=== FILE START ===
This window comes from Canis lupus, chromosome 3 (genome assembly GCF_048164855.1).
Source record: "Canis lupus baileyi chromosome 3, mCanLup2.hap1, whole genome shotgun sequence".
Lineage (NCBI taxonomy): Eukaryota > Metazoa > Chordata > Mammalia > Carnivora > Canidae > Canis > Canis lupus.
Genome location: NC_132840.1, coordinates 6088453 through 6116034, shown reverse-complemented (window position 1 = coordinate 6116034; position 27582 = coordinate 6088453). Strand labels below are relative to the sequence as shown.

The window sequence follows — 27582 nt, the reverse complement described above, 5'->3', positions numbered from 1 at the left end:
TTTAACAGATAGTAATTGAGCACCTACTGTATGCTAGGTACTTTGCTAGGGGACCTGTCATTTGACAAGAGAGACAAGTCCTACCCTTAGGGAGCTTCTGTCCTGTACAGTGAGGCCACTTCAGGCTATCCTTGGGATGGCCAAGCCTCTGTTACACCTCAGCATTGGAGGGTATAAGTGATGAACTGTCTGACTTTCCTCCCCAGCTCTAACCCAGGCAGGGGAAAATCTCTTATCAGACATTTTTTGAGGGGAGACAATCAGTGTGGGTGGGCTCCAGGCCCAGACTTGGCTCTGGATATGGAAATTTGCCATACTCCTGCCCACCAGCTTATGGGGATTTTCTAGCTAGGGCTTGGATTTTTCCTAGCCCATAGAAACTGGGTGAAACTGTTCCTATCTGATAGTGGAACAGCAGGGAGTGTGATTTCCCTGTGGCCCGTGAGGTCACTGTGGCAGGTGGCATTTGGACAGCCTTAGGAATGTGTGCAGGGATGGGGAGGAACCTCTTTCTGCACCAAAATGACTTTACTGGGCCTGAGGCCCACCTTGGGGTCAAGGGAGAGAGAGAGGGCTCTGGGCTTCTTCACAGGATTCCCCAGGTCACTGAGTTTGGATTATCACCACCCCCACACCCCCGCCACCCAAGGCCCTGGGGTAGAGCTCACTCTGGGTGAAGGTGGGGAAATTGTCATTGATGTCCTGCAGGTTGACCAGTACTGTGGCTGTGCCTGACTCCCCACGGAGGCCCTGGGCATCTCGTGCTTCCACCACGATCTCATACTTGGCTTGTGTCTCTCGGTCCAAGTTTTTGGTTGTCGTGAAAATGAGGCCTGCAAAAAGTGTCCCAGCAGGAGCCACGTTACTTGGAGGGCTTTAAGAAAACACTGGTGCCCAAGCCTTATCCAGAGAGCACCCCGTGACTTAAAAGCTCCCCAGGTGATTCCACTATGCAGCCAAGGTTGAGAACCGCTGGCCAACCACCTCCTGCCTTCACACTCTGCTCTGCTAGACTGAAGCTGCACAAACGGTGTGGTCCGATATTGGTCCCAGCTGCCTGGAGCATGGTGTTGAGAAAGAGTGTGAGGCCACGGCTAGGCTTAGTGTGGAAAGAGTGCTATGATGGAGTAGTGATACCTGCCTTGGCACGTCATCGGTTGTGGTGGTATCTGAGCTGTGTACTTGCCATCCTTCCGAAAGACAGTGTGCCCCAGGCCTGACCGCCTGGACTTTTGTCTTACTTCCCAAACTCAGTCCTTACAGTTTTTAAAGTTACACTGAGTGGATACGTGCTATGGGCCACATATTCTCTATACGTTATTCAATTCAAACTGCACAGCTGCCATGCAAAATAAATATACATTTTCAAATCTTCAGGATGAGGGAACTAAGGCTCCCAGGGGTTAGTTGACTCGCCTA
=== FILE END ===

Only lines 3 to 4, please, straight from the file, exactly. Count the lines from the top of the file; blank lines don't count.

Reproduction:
Lineage (NCBI taxonomy): Eukaryota > Metazoa > Chordata > Mammalia > Carnivora > Canidae > Canis > Canis lupus.
Genome location: NC_132840.1, coordinates 6088453 through 6116034, shown reverse-complemented (window position 1 = coordinate 6116034; position 27582 = coordinate 6088453). Strand labels below are relative to the sequence as shown.